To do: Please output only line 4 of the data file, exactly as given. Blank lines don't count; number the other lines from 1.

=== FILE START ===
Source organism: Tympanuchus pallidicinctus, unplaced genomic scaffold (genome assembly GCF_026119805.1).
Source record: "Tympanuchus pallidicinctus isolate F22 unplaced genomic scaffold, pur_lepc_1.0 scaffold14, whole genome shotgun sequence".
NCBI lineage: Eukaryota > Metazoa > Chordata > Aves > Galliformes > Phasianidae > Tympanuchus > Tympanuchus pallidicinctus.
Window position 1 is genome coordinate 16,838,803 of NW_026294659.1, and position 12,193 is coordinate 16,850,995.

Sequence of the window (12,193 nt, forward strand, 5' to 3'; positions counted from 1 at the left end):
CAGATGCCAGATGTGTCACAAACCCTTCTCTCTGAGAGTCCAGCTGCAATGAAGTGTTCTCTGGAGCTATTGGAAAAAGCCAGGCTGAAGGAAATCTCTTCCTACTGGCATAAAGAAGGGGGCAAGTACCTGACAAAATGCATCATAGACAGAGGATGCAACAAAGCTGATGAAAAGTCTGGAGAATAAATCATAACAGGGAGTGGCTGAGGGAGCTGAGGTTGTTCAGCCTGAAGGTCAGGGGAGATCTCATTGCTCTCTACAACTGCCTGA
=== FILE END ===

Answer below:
Window position 1 is genome coordinate 16,838,803 of NW_026294659.1, and position 12,193 is coordinate 16,850,995.